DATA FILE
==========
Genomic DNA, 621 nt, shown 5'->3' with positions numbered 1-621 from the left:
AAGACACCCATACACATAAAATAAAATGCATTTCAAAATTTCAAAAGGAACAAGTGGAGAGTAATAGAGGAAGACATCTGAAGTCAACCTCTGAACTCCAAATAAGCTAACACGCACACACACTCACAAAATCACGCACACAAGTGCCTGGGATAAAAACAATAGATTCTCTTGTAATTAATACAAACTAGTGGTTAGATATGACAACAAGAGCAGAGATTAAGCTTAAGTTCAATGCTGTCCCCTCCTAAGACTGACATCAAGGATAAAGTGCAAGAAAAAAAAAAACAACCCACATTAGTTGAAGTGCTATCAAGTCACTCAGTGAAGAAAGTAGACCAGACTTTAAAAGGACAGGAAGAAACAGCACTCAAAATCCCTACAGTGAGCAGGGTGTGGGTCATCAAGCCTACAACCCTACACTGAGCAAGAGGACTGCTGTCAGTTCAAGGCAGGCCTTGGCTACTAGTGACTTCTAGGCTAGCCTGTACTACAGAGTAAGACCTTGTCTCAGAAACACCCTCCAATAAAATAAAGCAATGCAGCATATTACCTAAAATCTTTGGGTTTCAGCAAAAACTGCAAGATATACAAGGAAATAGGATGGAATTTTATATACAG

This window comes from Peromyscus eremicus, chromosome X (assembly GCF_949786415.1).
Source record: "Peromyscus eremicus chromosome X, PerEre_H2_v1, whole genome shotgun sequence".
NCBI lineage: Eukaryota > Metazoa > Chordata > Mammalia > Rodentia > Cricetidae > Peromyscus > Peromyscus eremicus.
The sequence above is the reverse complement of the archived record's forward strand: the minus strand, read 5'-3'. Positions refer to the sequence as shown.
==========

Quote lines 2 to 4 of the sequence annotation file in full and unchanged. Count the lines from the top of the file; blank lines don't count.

AAGACACCCATACACATAAAATAAAATGCATTTCAAAATTTCAAAAGGAACAAGTGGAGAGTAATAGAGGAAGACATCTGAAGTCAACCTCTGAACTCCAAATAAGCTAACACGCACACACACTCACAAAATCACGCACACAAGTGCCTGGGATAAAAACAATAGATTCTCTTGTAATTAATACAAACTAGTGGTTAGATATGACAACAAGAGCAGAGATTAAGCTTAAGTTCAATGCTGTCCCCTCCTAAGACTGACATCAAGGATAAAGTGCAAGAAAAAAAAAAACAACCCACATTAGTTGAAGTGCTATCAAGTCACTCAGTGAAGAAAGTAGACCAGACTTTAAAAGGACAGGAAGAAACAGCACTCAAAATCCCTACAGTGAGCAGGGTGTGGGTCATCAAGCCTACAACCCTACACTGAGCAAGAGGACTGCTGTCAGTTCAAGGCAGGCCTTGGCTACTAGTGACTTCTAGGCTAGCCTGTACTACAGAGTAAGACCTTGTCTCAGAAACACCCTCCAATAAAATAAAGCAATGCAGCATATTACCTAAAATCTTTGGGTTTCAGCAAAAACTGCAAGATATACAAGGAAATAGGATGGAATTTTATATACAG

This window comes from Peromyscus eremicus, chromosome X (assembly GCF_949786415.1).
Source record: "Peromyscus eremicus chromosome X, PerEre_H2_v1, whole genome shotgun sequence".